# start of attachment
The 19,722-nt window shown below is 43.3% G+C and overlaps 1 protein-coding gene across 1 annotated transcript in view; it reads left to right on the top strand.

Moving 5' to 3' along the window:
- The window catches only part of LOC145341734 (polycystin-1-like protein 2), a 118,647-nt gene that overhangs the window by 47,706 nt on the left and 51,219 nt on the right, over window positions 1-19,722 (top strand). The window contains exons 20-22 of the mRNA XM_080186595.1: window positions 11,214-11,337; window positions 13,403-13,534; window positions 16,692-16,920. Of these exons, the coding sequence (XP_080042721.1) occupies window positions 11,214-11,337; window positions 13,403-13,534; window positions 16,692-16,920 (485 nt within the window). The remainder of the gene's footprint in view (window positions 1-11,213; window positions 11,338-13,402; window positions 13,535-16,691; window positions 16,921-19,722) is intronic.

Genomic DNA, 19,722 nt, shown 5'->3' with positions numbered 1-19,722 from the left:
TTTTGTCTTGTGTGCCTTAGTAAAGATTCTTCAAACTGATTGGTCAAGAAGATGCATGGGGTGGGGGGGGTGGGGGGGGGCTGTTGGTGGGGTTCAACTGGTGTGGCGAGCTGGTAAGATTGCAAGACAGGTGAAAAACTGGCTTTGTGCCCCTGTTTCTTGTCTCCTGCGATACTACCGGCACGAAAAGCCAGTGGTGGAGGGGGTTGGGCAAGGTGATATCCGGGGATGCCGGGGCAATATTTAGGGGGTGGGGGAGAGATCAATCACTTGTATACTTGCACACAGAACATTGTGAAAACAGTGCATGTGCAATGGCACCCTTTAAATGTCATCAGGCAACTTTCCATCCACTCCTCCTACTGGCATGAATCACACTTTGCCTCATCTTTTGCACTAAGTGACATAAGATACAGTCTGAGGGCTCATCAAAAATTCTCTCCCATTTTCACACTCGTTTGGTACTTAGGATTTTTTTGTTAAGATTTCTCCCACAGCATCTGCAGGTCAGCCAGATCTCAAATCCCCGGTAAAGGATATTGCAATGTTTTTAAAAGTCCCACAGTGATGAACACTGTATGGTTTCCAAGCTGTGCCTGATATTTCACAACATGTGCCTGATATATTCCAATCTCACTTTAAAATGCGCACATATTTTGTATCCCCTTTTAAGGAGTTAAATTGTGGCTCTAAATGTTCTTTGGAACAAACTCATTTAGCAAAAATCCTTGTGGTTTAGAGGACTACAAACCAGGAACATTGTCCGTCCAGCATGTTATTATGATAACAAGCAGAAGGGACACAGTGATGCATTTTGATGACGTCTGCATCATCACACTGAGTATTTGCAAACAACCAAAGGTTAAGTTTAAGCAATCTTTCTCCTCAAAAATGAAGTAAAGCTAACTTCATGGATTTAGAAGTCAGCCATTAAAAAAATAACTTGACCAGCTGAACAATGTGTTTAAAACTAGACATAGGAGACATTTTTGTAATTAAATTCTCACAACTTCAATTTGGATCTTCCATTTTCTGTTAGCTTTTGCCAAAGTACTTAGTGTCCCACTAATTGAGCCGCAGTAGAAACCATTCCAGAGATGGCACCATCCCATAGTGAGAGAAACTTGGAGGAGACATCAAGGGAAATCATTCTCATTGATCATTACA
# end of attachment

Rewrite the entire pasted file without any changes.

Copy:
The 19,722-nt window shown below is 43.3% G+C and overlaps 1 protein-coding gene across 1 annotated transcript in view; it reads left to right on the top strand.

Moving 5' to 3' along the window:
- The window catches only part of LOC145341734 (polycystin-1-like protein 2), a 118,647-nt gene that overhangs the window by 47,706 nt on the left and 51,219 nt on the right, over window positions 1-19,722 (top strand). The window contains exons 20-22 of the mRNA XM_080186595.1: window positions 11,214-11,337; window positions 13,403-13,534; window positions 16,692-16,920. Of these exons, the coding sequence (XP_080042721.1) occupies window positions 11,214-11,337; window positions 13,403-13,534; window positions 16,692-16,920 (485 nt within the window). The remainder of the gene's footprint in view (window positions 1-11,213; window positions 11,338-13,402; window positions 13,535-16,691; window positions 16,921-19,722) is intronic.

Genomic DNA, 19,722 nt, shown 5'->3' with positions numbered 1-19,722 from the left:
TTTTGTCTTGTGTGCCTTAGTAAAGATTCTTCAAACTGATTGGTCAAGAAGATGCATGGGGTGGGGGGGGTGGGGGGGGGCTGTTGGTGGGGTTCAACTGGTGTGGCGAGCTGGTAAGATTGCAAGACAGGTGAAAAACTGGCTTTGTGCCCCTGTTTCTTGTCTCCTGCGATACTACCGGCACGAAAAGCCAGTGGTGGAGGGGGTTGGGCAAGGTGATATCCGGGGATGCCGGGGCAATATTTAGGGGGTGGGGGAGAGATCAATCACTTGTATACTTGCACACAGAACATTGTGAAAACAGTGCATGTGCAATGGCACCCTTTAAATGTCATCAGGCAACTTTCCATCCACTCCTCCTACTGGCATGAATCACACTTTGCCTCATCTTTTGCACTAAGTGACATAAGATACAGTCTGAGGGCTCATCAAAAATTCTCTCCCATTTTCACACTCGTTTGGTACTTAGGATTTTTTTGTTAAGATTTCTCCCACAGCATCTGCAGGTCAGCCAGATCTCAAATCCCCGGTAAAGGATATTGCAATGTTTTTAAAAGTCCCACAGTGATGAACACTGTATGGTTTCCAAGCTGTGCCTGATATTTCACAACATGTGCCTGATATATTCCAATCTCACTTTAAAATGCGCACATATTTTGTATCCCCTTTTAAGGAGTTAAATTGTGGCTCTAAATGTTCTTTGGAACAAACTCATTTAGCAAAAATCCTTGTGGTTTAGAGGACTACAAACCAGGAACATTGTCCGTCCAGCATGTTATTATGATAACAAGCAGAAGGGACACAGTGATGCATTTTGATGACGTCTGCATCATCACACTGAGTATTTGCAAACAACCAAAGGTTAAGTTTAAGCAATCTTTCTCCTCAAAAATGAAGTAAAGCTAACTTCATGGATTTAGAAGTCAGCCATTAAAAAAATAACTTGACCAGCTGAACAATGTGTTTAAAACTAGACATAGGAGACATTTTTGTAATTAAATTCTCACAACTTCAATTTGGATCTTCCATTTTCTGTTAGCTTTTGCCAAAGTACTTAGTGTCCCACTAATTGAGCCGCAGTAGAAACCATTCCAGAGATGGCACCATCCCATAGTGAGAGAAACTTGGAGGAGACATCAAGGGAAATCATTCTCATTGATCATTACA